Recently in Wellness studies Category

Hormones May Provide Relief from Chronic Pain

March 24, 2014

Persons who suffer from chronic pain may find that their symptoms are so extreme that they are unable to perform normal, routine day-to-day activities. According to a small study conducted recently, a combination of two hormones could provide some relief to people who suffer from such chronic pain.

The study was conducted on nine patients, who were given doses of oxytocin and human chorionic gonadotropin. The researchers found that seven out of the 9 patients, reported a decrease in pain of up to 40% after using the hormone combination. In addition, the levels of painkillers that these patients needed in order to deal with the chronic pain also dropped by as much as 40%. The patients also reported that there was a much longer time period between flare-ups of pain, and much lower pain intensity.

This was a very small study of nine patients, and therefore the findings are not conclusive enough to actually confirm whether this combination of hormones could actually have a long-term positive effect in controlling chronic pain. Researchers say that their next step will be to study whether these hormones could act as an alternative treatment for chronic pain.

Often times, persons who qualify for Social Security disability benefits are those whose ailments or medical conditions may not be visible from the outside, or may not include external symptoms. For example, persons who suffer from chronic pain may look perfectly healthy, and may not even be able to pinpoint the exact cause of the pain. But that doesn't mean they are symptom free.

Chronic pain is not listed as a separate category by the Social Security Administration for benefits, but patients who suffer from chronic pain may be eligible for benefits if their symptoms closely mirror a condition that is included in the listings.

Chronic Pain Often Accompanied by Emotional Challenges

January 16, 2014

Millions of Americans suffer from chronic musculoskeletal pain, which often leaves them in deep discomfort, and often unable to perform even routine daily activities. New research finds that such chronic pain may have other unfortunate consequences. Individuals who live with such chronic pain often suffer from a number of emotional health issues, including reduced self-esteem.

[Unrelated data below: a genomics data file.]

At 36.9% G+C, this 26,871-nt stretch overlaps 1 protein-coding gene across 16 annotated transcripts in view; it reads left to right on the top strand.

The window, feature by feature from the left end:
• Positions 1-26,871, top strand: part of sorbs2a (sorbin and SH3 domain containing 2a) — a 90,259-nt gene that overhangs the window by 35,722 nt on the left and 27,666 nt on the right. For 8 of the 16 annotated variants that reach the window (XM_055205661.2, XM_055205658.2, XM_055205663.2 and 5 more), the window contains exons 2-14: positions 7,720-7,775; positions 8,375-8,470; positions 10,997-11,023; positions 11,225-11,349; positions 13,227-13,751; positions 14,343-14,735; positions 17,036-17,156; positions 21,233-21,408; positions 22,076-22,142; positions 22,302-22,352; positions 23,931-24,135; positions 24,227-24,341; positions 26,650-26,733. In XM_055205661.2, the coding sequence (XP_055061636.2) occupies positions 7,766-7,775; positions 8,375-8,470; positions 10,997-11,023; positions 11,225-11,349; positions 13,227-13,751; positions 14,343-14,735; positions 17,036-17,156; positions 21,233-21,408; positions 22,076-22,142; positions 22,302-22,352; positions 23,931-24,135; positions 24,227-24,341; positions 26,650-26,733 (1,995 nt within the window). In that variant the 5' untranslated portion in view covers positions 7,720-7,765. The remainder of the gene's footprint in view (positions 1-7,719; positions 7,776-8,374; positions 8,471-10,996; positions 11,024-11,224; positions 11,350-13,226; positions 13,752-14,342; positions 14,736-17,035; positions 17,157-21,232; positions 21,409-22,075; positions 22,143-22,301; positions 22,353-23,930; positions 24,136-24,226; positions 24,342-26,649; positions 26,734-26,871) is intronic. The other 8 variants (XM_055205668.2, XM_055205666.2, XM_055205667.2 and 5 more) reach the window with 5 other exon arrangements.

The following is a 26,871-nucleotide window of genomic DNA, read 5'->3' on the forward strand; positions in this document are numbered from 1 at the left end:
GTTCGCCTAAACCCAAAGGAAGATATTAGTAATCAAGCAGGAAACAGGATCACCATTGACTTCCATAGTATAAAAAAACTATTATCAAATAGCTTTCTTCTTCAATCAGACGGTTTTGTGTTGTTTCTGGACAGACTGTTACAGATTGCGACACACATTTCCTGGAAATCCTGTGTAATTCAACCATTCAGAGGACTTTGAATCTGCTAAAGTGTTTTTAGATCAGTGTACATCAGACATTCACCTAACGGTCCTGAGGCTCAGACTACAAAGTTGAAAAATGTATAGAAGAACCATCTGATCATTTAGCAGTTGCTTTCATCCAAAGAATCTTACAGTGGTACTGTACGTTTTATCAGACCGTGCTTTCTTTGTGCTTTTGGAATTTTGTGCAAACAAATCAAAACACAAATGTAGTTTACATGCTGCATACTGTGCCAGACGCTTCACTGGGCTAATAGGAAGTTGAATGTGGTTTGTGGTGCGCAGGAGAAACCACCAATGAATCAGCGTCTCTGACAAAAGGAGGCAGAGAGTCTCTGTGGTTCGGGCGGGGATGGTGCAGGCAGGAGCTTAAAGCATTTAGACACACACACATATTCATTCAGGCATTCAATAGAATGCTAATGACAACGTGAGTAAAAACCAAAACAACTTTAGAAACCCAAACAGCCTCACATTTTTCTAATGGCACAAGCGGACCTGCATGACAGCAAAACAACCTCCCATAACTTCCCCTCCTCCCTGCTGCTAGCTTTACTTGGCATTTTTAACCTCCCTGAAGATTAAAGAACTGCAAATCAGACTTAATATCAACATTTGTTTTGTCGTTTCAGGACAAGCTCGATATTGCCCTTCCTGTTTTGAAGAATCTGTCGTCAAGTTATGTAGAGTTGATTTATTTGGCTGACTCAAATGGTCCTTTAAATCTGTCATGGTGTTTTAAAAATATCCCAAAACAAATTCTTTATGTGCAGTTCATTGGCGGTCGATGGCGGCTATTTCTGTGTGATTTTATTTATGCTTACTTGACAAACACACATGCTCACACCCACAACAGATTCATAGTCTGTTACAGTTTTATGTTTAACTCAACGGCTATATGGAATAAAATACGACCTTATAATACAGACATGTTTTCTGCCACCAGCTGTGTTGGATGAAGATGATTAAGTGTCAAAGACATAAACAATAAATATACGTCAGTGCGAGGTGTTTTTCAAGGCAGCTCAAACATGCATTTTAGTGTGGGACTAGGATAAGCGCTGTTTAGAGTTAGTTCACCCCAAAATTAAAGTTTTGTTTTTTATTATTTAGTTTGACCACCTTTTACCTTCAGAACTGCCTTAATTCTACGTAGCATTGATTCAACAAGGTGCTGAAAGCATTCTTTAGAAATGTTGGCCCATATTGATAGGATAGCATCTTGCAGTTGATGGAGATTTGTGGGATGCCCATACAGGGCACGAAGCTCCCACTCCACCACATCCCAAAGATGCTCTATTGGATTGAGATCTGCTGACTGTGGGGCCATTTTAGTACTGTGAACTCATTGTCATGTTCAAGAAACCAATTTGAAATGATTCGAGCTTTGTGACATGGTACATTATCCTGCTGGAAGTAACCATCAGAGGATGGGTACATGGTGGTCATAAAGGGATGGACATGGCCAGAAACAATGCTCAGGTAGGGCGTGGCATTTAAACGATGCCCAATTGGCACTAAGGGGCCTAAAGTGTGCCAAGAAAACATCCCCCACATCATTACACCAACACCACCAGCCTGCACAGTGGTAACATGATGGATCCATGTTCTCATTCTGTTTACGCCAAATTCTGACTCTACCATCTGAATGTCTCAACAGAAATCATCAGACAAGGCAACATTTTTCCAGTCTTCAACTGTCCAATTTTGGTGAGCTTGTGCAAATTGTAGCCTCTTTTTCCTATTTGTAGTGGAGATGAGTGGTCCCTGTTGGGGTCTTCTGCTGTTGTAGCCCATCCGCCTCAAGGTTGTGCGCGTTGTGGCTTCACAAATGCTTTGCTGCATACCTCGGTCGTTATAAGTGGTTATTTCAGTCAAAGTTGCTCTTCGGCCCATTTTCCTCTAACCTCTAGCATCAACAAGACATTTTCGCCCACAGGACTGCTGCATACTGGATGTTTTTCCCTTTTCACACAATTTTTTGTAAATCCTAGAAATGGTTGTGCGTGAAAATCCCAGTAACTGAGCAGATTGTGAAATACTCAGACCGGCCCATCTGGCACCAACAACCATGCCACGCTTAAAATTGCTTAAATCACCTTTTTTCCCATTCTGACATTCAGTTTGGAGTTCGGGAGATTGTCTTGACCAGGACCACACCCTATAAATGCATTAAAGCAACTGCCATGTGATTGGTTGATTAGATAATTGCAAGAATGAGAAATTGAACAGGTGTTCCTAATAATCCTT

According to the study which was conducted in the United Kingdom by the National Institute for Health Research Health Services and Delivery Research Program, patients who suffer from chronic pain very often struggle with feelings about their bodies. They were also very often likely to feel uncertainty about the future, and trapped by the restrictions imposed by their bodies.

The study also found that many of these people were also likely to be disillusioned by the health care system, which they felt had failed them. They were also prone to feelings of helplessness. One of the more serious consequences that these individuals struggled with struggling with inability to explain their pain to others or prove their pain existed. Overall, these individuals had a much lower quality of life, compared to persons who did not suffer from chronic pain.

Experts believe that individuals who suffer from chronic pain benefit emotionally from participating in support groups. These are designed to connect them with other individuals who also suffer from such chronic pain, and have gone on to live happy and fulfilling lives. It is important for people to understand that it is possible to move on with their lives in such a situation, and to take any steps they can to avoid feelings of helplessness.

People with Disability at Greater Risk of Obesity

October 1, 2013

According to new research, people who suffer from a disability are at a much higher risk of obesity than non-disabled persons. This indicates that obesity may be a much greater physical health challenge for the disabled than earlier believed.

The study found that approximately 42% of American adults who suffer from a disability also suffer from obesity. About 9% also suffer from extreme obesity. In comparison, among adults who did not suffer from any disabilities, nearly 29% were found to be obese, and 3.9% were found to be extremely obese.

The results of the findings were published recently in the American Journal of Preventive Medicine. This is believed to be the very first time that obesity has been strongly linked to disability.

Earlier research has also tried to link disability to obesity, but there had been deficiencies in those studies, and the findings were based on an obesity prevalence among people with a disability that was at just between 39% and 31%. The new study put that number closer to 42%.